Fear not: there is little risk of inflation breaking loose | Philippe Inman


NOTNext month, the Bank of England could start the long road back to higher interest rates. Many financial traders believe the comments and speeches of Governor Andrew Bailey and some of his colleagues make this a likely possibility.

If that doesn’t happen in November, the central bank’s Monetary Policy Committee (MPC) will meet again in December to review the economy. It could then be that the group of nine people take on the role of the Grinch, stealing the Christmas cheer with an increase in the nation’s cost of borrowing.

Huw Pill, a member of the MPC and chief economist of the Bank of England, said he expected inflation to hit 5% next year. His remarks followed comments from Bailey, who said the bank “should act” to ease inflationary pressures.

Just a week ago, financial markets bet on rate hikes at both meetings, raising the current base rate from 0.1% to 0.5%.

Fears that runaway inflation would persuade workers to demand windfall wage increases, which in turn would fuel further inflationary pressures, are the impetus for action.

It was never clear how higher interest rates would influence the decision-making of consumers and businesses in the midst of a pandemic. A generous interpretation could be that it could discourage spending, reduce demand for scarce goods, and bring inflation down quickly before expectations of a longer-term problem of rising prices take hold.

Mortgage customers who have opted for variable or tracker loans have been shocked by the obvious threat of rising rates. Bank of England figures show a wave of remortgages in September, largely on fixed rate loans. And who could blame them when the financial markets were almost hysterical in their speculation about an anticipated UK rate hike?

Corn on the contrary, as Del Boy would say: an increase in the cost of credit is now as likely as the hero of Only fools and horses understand French.

Danny Blanchflower, Ivy League university professor and former MPC member, said a rate hike was always going to be “a stupid mistake.” With the worsening economic outlook, it has become an obviously stupid mistake, he says.

To give credit to two committee members – Silvana Tenreyro and Catherine Mann – they have never been on the side to advocate for a stricter policy. Tenreyro is the former LSE economist who joined the MPC in 2017 for the usual three-year term and was reappointed last year, while Mann joined a Wall Street bank this summer after stints at the White House and as chief economist of the OECD in Paris. They made it clear that the economy needed central bank support throughout the pandemic, with low-cost credit, and that the hardships faced by businesses and workers are far from over. Rising infection rates and falling consumer confidence support their point of view.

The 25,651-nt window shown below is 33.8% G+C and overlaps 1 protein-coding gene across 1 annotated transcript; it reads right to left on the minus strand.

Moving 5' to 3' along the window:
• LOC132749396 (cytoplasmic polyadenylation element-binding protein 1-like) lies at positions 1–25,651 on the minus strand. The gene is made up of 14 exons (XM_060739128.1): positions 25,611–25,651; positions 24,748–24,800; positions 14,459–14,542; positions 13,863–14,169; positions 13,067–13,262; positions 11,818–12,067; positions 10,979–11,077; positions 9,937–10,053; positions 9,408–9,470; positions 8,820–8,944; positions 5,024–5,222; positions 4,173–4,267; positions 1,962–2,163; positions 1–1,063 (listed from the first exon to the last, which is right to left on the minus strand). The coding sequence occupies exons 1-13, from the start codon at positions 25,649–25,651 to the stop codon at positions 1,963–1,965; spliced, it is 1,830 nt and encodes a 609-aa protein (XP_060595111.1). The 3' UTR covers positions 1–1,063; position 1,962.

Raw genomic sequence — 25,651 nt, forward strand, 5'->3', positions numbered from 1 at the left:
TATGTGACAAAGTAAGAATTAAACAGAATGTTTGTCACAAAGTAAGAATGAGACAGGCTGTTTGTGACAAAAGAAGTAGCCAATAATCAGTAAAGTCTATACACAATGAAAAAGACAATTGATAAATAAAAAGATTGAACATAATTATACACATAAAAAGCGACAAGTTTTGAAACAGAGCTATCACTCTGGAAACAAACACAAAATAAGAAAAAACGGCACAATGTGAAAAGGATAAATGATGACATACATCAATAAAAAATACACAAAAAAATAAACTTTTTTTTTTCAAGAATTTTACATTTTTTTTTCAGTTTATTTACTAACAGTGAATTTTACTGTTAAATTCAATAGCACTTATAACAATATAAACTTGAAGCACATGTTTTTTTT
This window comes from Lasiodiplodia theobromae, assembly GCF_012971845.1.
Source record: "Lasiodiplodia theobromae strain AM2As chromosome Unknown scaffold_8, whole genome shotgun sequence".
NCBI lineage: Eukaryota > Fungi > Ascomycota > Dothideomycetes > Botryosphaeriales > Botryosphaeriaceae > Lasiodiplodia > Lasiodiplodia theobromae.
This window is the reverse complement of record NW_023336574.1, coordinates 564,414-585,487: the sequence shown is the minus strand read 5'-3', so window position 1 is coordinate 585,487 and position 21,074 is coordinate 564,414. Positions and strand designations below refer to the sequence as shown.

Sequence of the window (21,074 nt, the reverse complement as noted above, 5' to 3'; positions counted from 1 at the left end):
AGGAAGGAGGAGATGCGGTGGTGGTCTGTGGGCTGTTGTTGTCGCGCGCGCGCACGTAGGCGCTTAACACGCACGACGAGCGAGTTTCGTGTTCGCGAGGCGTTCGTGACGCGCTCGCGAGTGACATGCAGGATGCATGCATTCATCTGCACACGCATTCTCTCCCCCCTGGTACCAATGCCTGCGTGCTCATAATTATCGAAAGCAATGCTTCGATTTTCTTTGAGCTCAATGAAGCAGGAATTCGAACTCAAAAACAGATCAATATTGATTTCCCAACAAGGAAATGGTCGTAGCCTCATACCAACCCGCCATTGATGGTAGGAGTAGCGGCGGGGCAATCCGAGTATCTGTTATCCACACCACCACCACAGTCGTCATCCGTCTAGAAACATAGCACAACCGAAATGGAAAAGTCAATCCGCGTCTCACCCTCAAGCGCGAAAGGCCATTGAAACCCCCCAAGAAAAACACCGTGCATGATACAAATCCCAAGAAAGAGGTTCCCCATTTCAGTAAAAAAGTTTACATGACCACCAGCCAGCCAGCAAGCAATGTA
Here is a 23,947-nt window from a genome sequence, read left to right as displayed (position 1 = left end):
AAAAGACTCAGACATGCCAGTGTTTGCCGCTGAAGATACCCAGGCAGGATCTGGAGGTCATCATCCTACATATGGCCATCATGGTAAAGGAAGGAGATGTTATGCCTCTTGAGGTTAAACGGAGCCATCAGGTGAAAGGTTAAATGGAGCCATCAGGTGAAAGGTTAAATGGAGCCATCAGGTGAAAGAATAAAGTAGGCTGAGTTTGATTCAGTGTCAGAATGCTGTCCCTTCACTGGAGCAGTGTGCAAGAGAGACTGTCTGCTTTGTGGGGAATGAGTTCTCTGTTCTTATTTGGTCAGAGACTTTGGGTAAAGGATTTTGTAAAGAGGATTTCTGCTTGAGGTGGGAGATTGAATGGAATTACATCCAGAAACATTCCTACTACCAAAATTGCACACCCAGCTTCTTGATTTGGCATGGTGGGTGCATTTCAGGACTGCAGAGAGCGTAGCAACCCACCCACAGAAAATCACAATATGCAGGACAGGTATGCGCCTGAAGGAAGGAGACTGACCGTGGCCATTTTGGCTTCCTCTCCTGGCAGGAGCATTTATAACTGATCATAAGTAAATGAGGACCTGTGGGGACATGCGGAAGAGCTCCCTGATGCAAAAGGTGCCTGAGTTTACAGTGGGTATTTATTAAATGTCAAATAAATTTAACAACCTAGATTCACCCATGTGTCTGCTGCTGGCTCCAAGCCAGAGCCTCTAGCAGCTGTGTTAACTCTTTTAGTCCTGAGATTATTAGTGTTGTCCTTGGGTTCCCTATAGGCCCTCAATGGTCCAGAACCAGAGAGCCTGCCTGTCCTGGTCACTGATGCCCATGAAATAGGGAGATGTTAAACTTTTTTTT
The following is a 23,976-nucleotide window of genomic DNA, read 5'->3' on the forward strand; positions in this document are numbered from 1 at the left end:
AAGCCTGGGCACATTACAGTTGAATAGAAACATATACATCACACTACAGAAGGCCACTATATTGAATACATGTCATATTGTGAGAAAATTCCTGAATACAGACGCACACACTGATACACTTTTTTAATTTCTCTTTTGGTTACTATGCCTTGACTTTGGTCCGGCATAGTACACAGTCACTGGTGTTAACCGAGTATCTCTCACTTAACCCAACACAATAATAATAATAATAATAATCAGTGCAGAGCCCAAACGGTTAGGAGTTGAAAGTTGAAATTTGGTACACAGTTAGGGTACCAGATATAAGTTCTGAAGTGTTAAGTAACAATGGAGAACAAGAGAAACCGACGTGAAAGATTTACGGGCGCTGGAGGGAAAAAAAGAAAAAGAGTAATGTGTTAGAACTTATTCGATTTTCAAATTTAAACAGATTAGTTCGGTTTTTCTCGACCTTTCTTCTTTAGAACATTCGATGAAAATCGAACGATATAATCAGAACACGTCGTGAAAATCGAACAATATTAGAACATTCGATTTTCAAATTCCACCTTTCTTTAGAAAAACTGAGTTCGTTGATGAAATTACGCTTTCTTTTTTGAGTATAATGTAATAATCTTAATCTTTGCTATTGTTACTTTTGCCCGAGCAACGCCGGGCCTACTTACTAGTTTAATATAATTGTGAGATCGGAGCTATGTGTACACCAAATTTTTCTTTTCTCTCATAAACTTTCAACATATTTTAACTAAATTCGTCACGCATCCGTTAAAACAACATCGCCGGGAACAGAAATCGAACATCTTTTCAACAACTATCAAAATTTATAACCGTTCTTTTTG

And these are not the only factors. On Friday, the Office for National Statistics said retail sales fell for the fifth consecutive month in September. A survey of factory owners found production stagnated this month, after a period of slow growth dating back to March.

While the service sector is experiencing strong growth, it is doing so after many companies have been swept away by the pandemic. There is bound to be strong growth in times of recovery. The same can be said when Chancellor Rishi Sunak boasts that the UK economy is growing at the fastest rate in the G7: he forgets to mention that last year the UK economy contracted at the pace of the G7. faster of the G7.

It is difficult to know which direction to take when there is a global shortage of goods from the Far East, much of which is stranded in container ports where Covid outbreaks have forced authorities to redirect ships. to other places. Who can say when this will end?

Brexit means there are also skills shortages in crucial industries, many of which are looking to attract workers with higher wages. However, there is no sign of a spiraling wage spiral of the kind that could send inflation into the stratosphere next year. Salary settlements are 2% and average salary increases, including promotions and bonuses, range from 3.5% to 4%.

Bank officials will also review Sunak’s spending plans. As it distributed over £ 400bn during the pandemic, it began to cut back that support – evidenced by the reduction in Universal Credit worth £ 1,000 a year to applicants and the series of tax increases planned for next year. Tax hikes and benefit cuts will cut household spending without the central bank moving a muscle.

No doubt this week’s budget will be a multibillion-pound giveaway billed to solve climate change, regenerate cities in distress and level regions. Nothing will mask its overall deflationary effect – signaling the end of the rate hike chatter.

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